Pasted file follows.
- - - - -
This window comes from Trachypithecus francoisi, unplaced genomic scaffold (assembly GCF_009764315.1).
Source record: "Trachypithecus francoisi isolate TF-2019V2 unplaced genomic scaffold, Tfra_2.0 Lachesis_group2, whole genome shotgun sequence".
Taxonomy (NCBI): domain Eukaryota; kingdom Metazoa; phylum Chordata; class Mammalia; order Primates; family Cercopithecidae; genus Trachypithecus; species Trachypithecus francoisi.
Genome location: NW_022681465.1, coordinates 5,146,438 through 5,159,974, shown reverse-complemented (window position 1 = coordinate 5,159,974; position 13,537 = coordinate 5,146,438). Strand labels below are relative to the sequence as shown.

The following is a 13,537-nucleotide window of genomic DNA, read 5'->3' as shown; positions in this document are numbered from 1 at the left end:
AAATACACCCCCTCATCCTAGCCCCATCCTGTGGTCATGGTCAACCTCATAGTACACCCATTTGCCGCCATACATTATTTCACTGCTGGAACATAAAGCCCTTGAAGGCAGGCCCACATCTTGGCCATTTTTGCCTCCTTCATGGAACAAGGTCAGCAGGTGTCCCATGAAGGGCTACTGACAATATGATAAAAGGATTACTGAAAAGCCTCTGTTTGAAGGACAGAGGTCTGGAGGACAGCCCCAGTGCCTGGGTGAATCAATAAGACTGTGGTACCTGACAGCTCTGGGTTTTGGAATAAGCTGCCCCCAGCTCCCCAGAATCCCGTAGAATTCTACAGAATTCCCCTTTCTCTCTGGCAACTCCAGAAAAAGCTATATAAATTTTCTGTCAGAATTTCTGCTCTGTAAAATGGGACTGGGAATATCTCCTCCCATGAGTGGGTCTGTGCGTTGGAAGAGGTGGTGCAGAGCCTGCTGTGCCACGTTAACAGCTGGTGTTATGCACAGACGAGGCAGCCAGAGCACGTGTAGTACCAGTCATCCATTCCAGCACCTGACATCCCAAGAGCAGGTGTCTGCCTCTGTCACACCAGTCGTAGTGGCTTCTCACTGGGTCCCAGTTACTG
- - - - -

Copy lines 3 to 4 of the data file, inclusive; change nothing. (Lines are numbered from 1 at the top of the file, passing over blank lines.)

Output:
Taxonomy (NCBI): domain Eukaryota; kingdom Metazoa; phylum Chordata; class Mammalia; order Primates; family Cercopithecidae; genus Trachypithecus; species Trachypithecus francoisi.
Genome location: NW_022681465.1, coordinates 5,146,438 through 5,159,974, shown reverse-complemented (window position 1 = coordinate 5,159,974; position 13,537 = coordinate 5,146,438). Strand labels below are relative to the sequence as shown.